Kids Home > Interviewing a Pediatrician

Several months before your due date you should begin finding a pediatrician for your baby. Once you have done your research and narrowed down your choices, you may want to set up an interview with the prospective pediatrician. Questions to consider when interviewing a pediatrician may involve his or her experience, certifications, and what happens in the case of an emergency.

Interviewing a Pediatrician: An Overview

Choosing a pediatrician or family practitioner for your baby does not have to be a daunting process. However, as with anything, it always helps if you go into your search knowing what you are looking for. It also helps to be able to do this search when you are not under pressure. So try to give yourself a few months before your due date. This will allow you to do some good research on the pediatricians in your area.
(Click Selecting a Pediatrician for helpful ideas on narrowing down your choices.)

How to Interview a Pediatrician

Once you have narrowed down your choices, a "meet and greet" is the easiest way to interview possible pediatricians for your new baby. These meetings can be one-on-one with just you and the doctor, or with a few other new or expectant parents.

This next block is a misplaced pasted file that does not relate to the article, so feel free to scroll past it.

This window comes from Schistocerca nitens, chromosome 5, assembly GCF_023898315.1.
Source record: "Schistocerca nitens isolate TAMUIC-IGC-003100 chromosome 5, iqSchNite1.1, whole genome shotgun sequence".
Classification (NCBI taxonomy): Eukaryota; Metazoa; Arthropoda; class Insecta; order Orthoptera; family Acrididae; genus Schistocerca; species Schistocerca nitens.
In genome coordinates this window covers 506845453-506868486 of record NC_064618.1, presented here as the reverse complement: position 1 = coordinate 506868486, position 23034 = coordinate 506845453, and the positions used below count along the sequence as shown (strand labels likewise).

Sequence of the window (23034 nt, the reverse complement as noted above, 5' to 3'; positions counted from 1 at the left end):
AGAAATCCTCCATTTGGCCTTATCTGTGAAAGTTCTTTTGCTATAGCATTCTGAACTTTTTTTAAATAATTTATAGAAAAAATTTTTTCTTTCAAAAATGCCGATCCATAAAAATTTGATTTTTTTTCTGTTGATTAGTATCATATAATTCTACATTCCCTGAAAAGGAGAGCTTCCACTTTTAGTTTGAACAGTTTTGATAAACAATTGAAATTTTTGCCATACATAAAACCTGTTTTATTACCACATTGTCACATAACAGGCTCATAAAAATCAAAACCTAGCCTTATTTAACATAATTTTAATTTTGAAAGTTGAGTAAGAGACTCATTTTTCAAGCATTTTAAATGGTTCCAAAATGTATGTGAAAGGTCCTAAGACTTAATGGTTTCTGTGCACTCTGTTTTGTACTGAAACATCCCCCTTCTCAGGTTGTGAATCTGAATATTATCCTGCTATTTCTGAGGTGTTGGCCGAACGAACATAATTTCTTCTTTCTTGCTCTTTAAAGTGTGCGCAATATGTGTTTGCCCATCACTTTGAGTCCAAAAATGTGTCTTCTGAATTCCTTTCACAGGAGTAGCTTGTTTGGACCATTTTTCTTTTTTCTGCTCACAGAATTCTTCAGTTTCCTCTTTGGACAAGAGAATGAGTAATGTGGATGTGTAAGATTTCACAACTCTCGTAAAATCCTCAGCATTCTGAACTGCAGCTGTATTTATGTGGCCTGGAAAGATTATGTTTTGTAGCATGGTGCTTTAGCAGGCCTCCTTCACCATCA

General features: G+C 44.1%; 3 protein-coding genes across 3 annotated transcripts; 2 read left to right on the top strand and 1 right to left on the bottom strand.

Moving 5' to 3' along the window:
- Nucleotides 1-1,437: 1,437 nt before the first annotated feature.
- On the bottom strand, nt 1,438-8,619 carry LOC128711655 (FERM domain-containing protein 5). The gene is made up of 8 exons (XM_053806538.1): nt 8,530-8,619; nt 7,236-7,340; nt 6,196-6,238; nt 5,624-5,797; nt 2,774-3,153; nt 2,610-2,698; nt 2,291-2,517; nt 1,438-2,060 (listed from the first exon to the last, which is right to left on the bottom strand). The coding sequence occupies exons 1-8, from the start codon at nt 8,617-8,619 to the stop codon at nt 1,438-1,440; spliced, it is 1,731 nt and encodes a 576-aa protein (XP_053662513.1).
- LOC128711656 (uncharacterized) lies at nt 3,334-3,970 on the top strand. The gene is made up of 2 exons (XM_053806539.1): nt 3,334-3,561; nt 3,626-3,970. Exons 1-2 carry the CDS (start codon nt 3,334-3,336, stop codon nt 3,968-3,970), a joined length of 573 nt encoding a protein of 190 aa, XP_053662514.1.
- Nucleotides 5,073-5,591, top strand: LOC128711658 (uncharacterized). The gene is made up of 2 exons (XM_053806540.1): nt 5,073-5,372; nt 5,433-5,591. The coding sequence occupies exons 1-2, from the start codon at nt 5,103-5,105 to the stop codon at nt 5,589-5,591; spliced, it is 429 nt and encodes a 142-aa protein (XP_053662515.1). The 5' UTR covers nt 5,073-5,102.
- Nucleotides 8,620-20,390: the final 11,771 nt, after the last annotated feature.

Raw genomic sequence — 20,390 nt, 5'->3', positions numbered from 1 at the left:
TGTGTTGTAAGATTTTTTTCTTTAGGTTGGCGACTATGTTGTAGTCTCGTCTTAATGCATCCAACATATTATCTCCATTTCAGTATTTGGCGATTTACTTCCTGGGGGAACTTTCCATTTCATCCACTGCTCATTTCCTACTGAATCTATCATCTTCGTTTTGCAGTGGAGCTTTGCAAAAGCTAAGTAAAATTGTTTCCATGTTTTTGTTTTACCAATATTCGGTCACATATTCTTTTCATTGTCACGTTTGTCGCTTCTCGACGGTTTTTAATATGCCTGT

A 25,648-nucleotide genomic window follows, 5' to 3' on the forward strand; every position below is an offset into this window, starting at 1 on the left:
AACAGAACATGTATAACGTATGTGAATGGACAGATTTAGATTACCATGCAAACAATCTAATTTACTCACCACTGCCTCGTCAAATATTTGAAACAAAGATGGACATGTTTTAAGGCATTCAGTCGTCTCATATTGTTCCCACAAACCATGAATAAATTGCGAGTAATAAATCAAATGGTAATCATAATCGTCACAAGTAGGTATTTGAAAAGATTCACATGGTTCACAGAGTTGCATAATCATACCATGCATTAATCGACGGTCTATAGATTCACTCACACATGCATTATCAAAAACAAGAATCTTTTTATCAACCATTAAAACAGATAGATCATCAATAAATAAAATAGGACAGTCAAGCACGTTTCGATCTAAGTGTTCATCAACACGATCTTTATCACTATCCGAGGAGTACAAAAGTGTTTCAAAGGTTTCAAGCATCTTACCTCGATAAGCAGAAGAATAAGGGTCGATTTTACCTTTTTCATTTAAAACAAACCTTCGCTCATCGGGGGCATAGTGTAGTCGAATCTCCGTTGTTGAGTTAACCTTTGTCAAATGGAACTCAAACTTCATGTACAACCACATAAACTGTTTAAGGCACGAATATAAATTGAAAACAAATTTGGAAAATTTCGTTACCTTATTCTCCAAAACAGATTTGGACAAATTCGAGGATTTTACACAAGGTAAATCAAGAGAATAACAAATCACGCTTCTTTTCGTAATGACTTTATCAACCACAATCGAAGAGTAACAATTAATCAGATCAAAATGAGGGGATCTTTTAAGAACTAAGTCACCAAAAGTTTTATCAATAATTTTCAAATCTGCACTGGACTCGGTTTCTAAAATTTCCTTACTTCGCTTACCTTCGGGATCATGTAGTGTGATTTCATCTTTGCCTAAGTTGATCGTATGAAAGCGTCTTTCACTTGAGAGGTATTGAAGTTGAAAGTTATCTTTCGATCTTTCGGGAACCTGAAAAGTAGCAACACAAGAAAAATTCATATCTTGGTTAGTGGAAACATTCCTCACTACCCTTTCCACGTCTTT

These meetings are a great way to learn about the pediatrician, the office, the staff, and the routine of a typical visit. They are often held for small groups in the waiting room. The physician may begin by giving you some information on his or her background, experience, and maybe even some personal information, like whether he or she has any children. It will then be your chance to ask questions.

Interview Questions to Ask a Pediatrician

Most pediatricians are accustomed to being interviewed and answering many questions, so fire away. However, keep in mind that you will probably only have about ten minutes, so ask your more important questions first.
Here are a number of questions you might want to consider when you meet the pediatrician:
  • Is this practice accepting new patients?
  • Have you been certified by the American Board of Pediatrics?
  • Are you a member of the American Academy of Pediatrics?
  • Do you have any sub-specialties?
  • How long have you been practicing?
  • Are there other doctors or nurse practitioners available in the event of a sudden illness if you are unavailable?
  • In the event of an emergency, what hospital should I bring my baby to? Is your practice affiliated with that hospital?
  • Is lab work done on the premises, or do we need to go to another location to have blood work done?
  • What are the office hours? What are the weekend or evening hours?
  • Do you offer same-day sick appointments?
  • Is there a designated waiting area for well children and a separate one for sick children?
  • Do you take my insurance?
  • Does your office charge for advice calls during the day, advice calls after hours, or medication refills?
  • If I need to cancel a well visit, how long will I need to wait until my child will see you for a rescheduled appointment?
  • What is the typical wait time from the scheduled appointment to the time I get in to see the doctor?
And remember, there are no right or wrong answers. At the end of the day, you will most likely "go with your gut."
Written by/reviewed by:
Last reviewed by: Arthur Schoenstadt, MD
Last updated/reviewed:
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